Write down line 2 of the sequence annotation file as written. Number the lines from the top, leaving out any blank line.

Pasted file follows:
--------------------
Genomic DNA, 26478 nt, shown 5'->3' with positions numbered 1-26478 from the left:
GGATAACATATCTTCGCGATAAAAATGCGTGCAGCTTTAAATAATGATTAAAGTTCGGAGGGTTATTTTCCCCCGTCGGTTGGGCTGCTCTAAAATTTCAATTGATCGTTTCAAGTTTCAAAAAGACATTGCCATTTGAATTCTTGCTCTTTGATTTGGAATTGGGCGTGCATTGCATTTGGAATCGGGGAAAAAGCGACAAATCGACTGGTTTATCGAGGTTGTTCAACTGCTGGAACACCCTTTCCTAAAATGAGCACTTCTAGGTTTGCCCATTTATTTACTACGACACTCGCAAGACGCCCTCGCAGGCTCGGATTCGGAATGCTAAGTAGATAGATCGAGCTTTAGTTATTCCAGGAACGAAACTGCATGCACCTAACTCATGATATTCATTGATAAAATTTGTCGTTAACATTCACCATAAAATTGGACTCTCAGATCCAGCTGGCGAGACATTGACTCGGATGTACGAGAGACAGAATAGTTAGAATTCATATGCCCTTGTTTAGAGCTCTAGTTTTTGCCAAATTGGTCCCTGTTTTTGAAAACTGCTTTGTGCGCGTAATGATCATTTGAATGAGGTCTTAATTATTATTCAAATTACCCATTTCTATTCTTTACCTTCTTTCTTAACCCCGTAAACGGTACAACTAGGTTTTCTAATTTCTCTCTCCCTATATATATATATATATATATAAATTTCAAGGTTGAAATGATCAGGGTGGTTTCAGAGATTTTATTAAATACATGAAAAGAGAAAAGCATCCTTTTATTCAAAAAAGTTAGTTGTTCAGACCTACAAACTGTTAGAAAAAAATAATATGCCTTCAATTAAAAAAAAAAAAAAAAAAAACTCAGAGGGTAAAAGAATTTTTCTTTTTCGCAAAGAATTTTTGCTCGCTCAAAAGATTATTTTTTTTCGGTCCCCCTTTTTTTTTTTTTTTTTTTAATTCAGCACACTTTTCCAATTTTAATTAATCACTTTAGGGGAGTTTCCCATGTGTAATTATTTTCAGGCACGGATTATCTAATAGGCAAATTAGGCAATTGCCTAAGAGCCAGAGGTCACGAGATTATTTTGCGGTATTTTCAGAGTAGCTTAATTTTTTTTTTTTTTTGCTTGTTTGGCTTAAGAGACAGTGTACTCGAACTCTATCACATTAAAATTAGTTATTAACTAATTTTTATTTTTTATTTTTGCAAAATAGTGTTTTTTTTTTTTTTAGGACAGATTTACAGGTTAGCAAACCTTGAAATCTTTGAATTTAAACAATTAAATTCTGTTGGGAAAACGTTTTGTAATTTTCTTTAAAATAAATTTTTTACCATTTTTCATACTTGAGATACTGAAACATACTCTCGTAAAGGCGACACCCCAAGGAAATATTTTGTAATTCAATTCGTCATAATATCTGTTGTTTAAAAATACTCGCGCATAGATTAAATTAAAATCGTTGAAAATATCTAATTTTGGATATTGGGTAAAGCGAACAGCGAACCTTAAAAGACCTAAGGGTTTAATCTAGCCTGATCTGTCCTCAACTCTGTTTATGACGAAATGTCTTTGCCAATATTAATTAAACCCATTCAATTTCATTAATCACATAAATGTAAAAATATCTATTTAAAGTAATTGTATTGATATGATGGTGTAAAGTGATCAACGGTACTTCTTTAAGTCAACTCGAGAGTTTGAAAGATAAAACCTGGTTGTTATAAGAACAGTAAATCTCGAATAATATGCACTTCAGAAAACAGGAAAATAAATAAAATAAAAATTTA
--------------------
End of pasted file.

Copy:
GGATAACATATCTTCGCGATAAAAATGCGTGCAGCTTTAAATAATGATTAAAGTTCGGAGGGTTATTTTCCCCCGTCGGTTGGGCTGCTCTAAAATTTCAATTGATCGTTTCAAGTTTCAAAAAGACATTGCCATTTGAATTCTTGCTCTTTGATTTGGAATTGGGCGTGCATTGCATTTGGAATCGGGGAAAAAGCGACAAATCGACTGGTTTATCGAGGTTGTTCAACTGCTGGAACACCCTTTCCTAAAATGAGCACTTCTAGGTTTGCCCATTTATTTACTACGACACTCGCAAGACGCCCTCGCAGGCTCGGATTCGGAATGCTAAGTAGATAGATCGAGCTTTAGTTATTCCAGGAACGAAACTGCATGCACCTAACTCATGATATTCATTGATAAAATTTGTCGTTAACATTCACCATAAAATTGGACTCTCAGATCCAGCTGGCGAGACATTGACTCGGATGTACGAGAGACAGAATAGTTAGAATTCATATGCCCTTGTTTAGAGCTCTAGTTTTTGCCAAATTGGTCCCTGTTTTTGAAAACTGCTTTGTGCGCGTAATGATCATTTGAATGAGGTCTTAATTATTATTCAAATTACCCATTTCTATTCTTTACCTTCTTTCTTAACCCCGTAAACGGTACAACTAGGTTTTCTAATTTCTCTCTCCCTATATATATATATATATATATAAATTTCAAGGTTGAAATGATCAGGGTGGTTTCAGAGATTTTATTAAATACATGAAAAGAGAAAAGCATCCTTTTATTCAAAAAAGTTAGTTGTTCAGACCTACAAACTGTTAGAAAAAAATAATATGCCTTCAATTAAAAAAAAAAAAAAAAAAAACTCAGAGGGTAAAAGAATTTTTCTTTTTCGCAAAGAATTTTTGCTCGCTCAAAAGATTATTTTTTTTCGGTCCCCCTTTTTTTTTTTTTTTTTTTAATTCAGCACACTTTTCCAATTTTAATTAATCACTTTAGGGGAGTTTCCCATGTGTAATTATTTTCAGGCACGGATTATCTAATAGGCAAATTAGGCAATTGCCTAAGAGCCAGAGGTCACGAGATTATTTTGCGGTATTTTCAGAGTAGCTTAATTTTTTTTTTTTTTTGCTTGTTTGGCTTAAGAGACAGTGTACTCGAACTCTATCACATTAAAATTAGTTATTAACTAATTTTTATTTTTTATTTTTGCAAAATAGTGTTTTTTTTTTTTTTAGGACAGATTTACAGGTTAGCAAACCTTGAAATCTTTGAATTTAAACAATTAAATTCTGTTGGGAAAACGTTTTGTAATTTTCTTTAAAATAAATTTTTTACCATTTTTCATACTTGAGATACTGAAACATACTCTCGTAAAGGCGACACCCCAAGGAAATATTTTGTAATTCAATTCGTCATAATATCTGTTGTTTAAAAATACTCGCGCATAGATTAAATTAAAATCGTTGAAAATATCTAATTTTGGATATTGGGTAAAGCGAACAGCGAACCTTAAAAGACCTAAGGGTTTAATCTAGCCTGATCTGTCCTCAACTCTGTTTATGACGAAATGTCTTTGCCAATATTAATTAAACCCATTCAATTTCATTAATCACATAAATGTAAAAATATCTATTTAAAGTAATTGTATTGATATGATGGTGTAAAGTGATCAACGGTACTTCTTTAAGTCAACTCGAGAGTTTGAAAGATAAAACCTGGTTGTTATAAGAACAGTAAATCTCGAATAATATGCACTTCAGAAAACAGGAAAATAAATAAAATAAAAATTTA